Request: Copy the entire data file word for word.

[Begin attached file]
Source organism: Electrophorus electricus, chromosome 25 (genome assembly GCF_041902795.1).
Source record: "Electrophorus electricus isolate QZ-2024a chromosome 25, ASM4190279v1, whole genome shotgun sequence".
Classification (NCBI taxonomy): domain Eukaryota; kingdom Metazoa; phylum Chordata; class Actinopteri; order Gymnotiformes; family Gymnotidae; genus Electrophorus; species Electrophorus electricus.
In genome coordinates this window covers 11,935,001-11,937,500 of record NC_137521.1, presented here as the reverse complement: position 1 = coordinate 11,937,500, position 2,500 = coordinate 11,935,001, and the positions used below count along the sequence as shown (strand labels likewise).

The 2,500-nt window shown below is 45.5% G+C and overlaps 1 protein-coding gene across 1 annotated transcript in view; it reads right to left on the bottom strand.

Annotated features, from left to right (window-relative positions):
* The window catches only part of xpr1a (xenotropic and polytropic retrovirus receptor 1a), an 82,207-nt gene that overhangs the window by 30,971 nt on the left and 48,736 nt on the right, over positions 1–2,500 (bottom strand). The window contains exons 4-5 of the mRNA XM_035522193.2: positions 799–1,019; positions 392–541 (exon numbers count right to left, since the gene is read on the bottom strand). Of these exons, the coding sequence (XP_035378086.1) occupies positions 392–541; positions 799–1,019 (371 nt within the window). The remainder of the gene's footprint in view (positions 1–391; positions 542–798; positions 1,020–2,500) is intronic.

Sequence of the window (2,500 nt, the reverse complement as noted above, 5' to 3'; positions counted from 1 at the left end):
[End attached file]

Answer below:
Source organism: Electrophorus electricus, chromosome 25 (genome assembly GCF_041902795.1).
Source record: "Electrophorus electricus isolate QZ-2024a chromosome 25, ASM4190279v1, whole genome shotgun sequence".
Classification (NCBI taxonomy): domain Eukaryota; kingdom Metazoa; phylum Chordata; class Actinopteri; order Gymnotiformes; family Gymnotidae; genus Electrophorus; species Electrophorus electricus.
In genome coordinates this window covers 11,935,001-11,937,500 of record NC_137521.1, presented here as the reverse complement: position 1 = coordinate 11,937,500, position 2,500 = coordinate 11,935,001, and the positions used below count along the sequence as shown (strand labels likewise).

The 2,500-nt window shown below is 45.5% G+C and overlaps 1 protein-coding gene across 1 annotated transcript in view; it reads right to left on the bottom strand.

Annotated features, from left to right (window-relative positions):
* The window catches only part of xpr1a (xenotropic and polytropic retrovirus receptor 1a), an 82,207-nt gene that overhangs the window by 30,971 nt on the left and 48,736 nt on the right, over positions 1–2,500 (bottom strand). The window contains exons 4-5 of the mRNA XM_035522193.2: positions 799–1,019; positions 392–541 (exon numbers count right to left, since the gene is read on the bottom strand). Of these exons, the coding sequence (XP_035378086.1) occupies positions 392–541; positions 799–1,019 (371 nt within the window). The remainder of the gene's footprint in view (positions 1–391; positions 542–798; positions 1,020–2,500) is intronic.

Sequence of the window (2,500 nt, the reverse complement as noted above, 5' to 3'; positions counted from 1 at the left end):